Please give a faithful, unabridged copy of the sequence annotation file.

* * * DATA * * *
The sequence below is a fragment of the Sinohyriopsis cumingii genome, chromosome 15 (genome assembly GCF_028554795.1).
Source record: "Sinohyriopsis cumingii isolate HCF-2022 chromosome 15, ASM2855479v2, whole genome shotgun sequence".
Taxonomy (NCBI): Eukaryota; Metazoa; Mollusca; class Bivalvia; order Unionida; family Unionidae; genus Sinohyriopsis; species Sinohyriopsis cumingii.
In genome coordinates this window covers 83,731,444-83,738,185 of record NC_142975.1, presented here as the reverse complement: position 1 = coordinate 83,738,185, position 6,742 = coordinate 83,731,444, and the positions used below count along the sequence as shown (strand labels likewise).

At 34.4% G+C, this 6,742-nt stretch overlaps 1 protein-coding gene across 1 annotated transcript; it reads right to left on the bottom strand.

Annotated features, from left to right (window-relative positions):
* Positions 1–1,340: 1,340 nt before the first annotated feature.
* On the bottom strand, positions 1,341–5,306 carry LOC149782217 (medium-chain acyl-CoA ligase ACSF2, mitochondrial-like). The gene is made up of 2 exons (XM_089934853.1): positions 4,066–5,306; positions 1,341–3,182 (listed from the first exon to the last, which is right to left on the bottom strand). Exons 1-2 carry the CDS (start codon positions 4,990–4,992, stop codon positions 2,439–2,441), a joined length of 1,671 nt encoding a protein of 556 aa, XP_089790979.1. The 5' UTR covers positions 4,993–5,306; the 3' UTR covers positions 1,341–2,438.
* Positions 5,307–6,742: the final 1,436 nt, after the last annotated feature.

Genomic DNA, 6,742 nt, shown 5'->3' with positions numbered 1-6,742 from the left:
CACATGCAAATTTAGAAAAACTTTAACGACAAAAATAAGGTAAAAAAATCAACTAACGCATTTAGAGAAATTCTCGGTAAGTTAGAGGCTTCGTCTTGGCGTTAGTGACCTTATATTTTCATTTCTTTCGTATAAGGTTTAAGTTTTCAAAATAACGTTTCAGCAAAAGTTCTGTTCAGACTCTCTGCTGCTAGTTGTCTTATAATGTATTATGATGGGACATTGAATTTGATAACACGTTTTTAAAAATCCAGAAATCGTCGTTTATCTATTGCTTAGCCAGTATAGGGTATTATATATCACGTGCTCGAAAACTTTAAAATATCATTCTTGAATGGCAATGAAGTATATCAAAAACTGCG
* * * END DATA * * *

The sequence below is a fragment of the Sinohyriopsis cumingii genome, chromosome 15 (genome assembly GCF_028554795.1).
Source record: "Sinohyriopsis cumingii isolate HCF-2022 chromosome 15, ASM2855479v2, whole genome shotgun sequence".
Taxonomy (NCBI): Eukaryota; Metazoa; Mollusca; class Bivalvia; order Unionida; family Unionidae; genus Sinohyriopsis; species Sinohyriopsis cumingii.
In genome coordinates this window covers 83,731,444-83,738,185 of record NC_142975.1, presented here as the reverse complement: position 1 = coordinate 83,738,185, position 6,742 = coordinate 83,731,444, and the positions used below count along the sequence as shown (strand labels likewise).

At 34.4% G+C, this 6,742-nt stretch overlaps 1 protein-coding gene across 1 annotated transcript; it reads right to left on the bottom strand.

Annotated features, from left to right (window-relative positions):
* Positions 1–1,340: 1,340 nt before the first annotated feature.
* On the bottom strand, positions 1,341–5,306 carry LOC149782217 (medium-chain acyl-CoA ligase ACSF2, mitochondrial-like). The gene is made up of 2 exons (XM_089934853.1): positions 4,066–5,306; positions 1,341–3,182 (listed from the first exon to the last, which is right to left on the bottom strand). Exons 1-2 carry the CDS (start codon positions 4,990–4,992, stop codon positions 2,439–2,441), a joined length of 1,671 nt encoding a protein of 556 aa, XP_089790979.1. The 5' UTR covers positions 4,993–5,306; the 3' UTR covers positions 1,341–2,438.
* Positions 5,307–6,742: the final 1,436 nt, after the last annotated feature.

Genomic DNA, 6,742 nt, shown 5'->3' with positions numbered 1-6,742 from the left:
CACATGCAAATTTAGAAAAACTTTAACGACAAAAATAAGGTAAAAAAATCAACTAACGCATTTAGAGAAATTCTCGGTAAGTTAGAGGCTTCGTCTTGGCGTTAGTGACCTTATATTTTCATTTCTTTCGTATAAGGTTTAAGTTTTCAAAATAACGTTTCAGCAAAAGTTCTGTTCAGACTCTCTGCTGCTAGTTGTCTTATAATGTATTATGATGGGACATTGAATTTGATAACACGTTTTTAAAAATCCAGAAATCGTCGTTTATCTATTGCTTAGCCAGTATAGGGTATTATATATCACGTGCTCGAAAACTTTAAAATATCATTCTTGAATGGCAATGAAGTATATCAAAAACTGCG